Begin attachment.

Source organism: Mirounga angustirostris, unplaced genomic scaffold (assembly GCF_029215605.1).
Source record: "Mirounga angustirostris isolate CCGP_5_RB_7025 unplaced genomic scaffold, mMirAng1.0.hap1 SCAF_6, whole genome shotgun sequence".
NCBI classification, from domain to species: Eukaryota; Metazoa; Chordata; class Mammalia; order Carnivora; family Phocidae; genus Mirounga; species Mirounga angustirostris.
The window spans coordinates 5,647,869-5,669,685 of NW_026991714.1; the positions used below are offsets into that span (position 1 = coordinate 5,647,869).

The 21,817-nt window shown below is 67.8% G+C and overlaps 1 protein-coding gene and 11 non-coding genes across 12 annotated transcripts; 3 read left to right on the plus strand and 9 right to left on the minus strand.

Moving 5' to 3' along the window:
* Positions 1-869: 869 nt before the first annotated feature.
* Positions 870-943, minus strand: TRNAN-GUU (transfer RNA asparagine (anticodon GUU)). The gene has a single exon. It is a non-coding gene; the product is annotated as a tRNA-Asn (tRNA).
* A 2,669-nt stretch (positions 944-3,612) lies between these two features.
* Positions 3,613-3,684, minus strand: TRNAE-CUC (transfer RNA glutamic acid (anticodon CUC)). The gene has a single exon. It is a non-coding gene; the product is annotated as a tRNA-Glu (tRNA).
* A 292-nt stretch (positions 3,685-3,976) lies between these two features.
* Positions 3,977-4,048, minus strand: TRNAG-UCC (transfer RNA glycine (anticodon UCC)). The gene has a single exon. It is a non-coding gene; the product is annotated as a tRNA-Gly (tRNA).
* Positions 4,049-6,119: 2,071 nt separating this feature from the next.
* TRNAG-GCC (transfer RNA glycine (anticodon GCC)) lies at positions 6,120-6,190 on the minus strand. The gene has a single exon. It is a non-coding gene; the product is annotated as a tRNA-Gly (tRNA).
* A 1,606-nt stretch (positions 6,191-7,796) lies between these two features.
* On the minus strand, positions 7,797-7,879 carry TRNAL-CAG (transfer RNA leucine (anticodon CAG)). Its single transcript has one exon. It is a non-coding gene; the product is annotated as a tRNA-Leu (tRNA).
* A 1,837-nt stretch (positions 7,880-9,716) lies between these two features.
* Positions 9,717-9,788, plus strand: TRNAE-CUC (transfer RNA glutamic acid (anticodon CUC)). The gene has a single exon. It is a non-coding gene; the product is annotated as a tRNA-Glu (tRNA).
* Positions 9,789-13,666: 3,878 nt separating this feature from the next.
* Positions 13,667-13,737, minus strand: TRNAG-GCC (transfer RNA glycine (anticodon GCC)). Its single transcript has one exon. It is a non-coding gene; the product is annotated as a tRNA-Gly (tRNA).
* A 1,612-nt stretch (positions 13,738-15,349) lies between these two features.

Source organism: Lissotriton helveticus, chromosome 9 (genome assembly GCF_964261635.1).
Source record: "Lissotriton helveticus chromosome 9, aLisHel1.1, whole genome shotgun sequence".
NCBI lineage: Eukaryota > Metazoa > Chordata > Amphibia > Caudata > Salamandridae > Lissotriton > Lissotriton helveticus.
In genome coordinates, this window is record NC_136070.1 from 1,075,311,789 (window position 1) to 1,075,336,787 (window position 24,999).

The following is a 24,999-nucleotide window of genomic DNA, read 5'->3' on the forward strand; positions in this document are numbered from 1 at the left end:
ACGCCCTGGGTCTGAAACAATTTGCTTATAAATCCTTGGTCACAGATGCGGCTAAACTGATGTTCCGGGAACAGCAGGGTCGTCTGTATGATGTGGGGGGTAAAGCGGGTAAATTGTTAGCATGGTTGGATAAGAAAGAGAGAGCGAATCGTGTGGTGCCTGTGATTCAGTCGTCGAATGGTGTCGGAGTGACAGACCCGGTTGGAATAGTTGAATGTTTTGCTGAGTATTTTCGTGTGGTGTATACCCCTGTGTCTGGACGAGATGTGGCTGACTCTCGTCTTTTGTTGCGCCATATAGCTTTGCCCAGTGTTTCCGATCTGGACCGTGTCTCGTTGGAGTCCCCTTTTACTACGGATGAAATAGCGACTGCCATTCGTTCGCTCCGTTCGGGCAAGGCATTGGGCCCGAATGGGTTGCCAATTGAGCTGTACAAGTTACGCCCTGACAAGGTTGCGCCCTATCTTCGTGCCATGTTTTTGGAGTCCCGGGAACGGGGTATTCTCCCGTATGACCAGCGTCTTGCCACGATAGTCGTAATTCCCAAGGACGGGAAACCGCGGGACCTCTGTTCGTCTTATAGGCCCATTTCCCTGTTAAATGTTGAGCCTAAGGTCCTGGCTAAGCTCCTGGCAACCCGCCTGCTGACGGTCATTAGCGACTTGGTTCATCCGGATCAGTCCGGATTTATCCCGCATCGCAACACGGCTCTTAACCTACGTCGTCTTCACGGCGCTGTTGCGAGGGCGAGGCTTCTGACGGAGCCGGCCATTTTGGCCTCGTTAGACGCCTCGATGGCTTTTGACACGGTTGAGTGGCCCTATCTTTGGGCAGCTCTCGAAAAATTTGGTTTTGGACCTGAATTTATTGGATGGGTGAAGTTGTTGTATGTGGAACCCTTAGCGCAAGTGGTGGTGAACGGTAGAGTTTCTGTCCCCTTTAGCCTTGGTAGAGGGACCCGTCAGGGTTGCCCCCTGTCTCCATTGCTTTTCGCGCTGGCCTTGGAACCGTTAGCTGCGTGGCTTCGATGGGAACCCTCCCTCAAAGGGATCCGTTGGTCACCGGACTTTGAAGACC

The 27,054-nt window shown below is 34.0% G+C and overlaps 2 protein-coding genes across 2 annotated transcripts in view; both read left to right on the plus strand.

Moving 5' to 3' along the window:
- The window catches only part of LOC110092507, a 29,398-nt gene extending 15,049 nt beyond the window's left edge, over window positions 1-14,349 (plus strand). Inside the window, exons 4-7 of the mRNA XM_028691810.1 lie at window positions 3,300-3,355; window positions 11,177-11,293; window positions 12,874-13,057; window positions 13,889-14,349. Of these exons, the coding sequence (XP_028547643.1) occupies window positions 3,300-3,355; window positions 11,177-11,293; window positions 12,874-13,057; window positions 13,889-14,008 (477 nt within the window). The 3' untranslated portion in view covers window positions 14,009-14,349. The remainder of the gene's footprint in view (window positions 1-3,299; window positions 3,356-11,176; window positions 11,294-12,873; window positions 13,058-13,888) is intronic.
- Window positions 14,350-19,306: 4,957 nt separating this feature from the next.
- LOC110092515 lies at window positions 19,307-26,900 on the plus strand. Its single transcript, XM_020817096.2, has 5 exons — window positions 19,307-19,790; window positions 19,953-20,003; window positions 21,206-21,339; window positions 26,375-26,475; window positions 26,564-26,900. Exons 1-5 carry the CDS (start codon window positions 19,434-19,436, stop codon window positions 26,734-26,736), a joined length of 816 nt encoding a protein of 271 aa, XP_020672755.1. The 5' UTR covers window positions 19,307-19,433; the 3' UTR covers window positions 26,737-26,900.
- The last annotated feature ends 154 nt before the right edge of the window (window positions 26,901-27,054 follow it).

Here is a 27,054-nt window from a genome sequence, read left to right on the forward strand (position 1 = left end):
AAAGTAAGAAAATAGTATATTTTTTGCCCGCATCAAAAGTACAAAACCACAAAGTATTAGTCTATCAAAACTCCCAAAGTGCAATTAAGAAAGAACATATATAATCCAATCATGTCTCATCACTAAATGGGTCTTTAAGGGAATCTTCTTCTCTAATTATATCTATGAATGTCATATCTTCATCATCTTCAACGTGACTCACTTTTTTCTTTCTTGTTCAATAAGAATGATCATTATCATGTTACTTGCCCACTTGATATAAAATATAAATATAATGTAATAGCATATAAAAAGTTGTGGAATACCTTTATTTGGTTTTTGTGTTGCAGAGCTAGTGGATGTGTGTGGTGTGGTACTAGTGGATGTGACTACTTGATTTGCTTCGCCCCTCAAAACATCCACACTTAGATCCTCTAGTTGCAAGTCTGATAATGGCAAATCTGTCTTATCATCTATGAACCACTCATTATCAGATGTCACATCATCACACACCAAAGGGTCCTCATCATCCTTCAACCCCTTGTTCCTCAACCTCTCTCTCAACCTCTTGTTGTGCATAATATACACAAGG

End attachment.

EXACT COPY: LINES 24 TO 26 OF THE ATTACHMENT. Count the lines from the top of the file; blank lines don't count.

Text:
NCBI lineage: Eukaryota > Metazoa > Chordata > Amphibia > Caudata > Salamandridae > Lissotriton > Lissotriton helveticus.
In genome coordinates, this window is record NC_136070.1 from 1,075,311,789 (window position 1) to 1,075,336,787 (window position 24,999).

The following is a 24,999-nucleotide window of genomic DNA, read 5'->3' on the forward strand; positions in this document are numbered from 1 at the left end: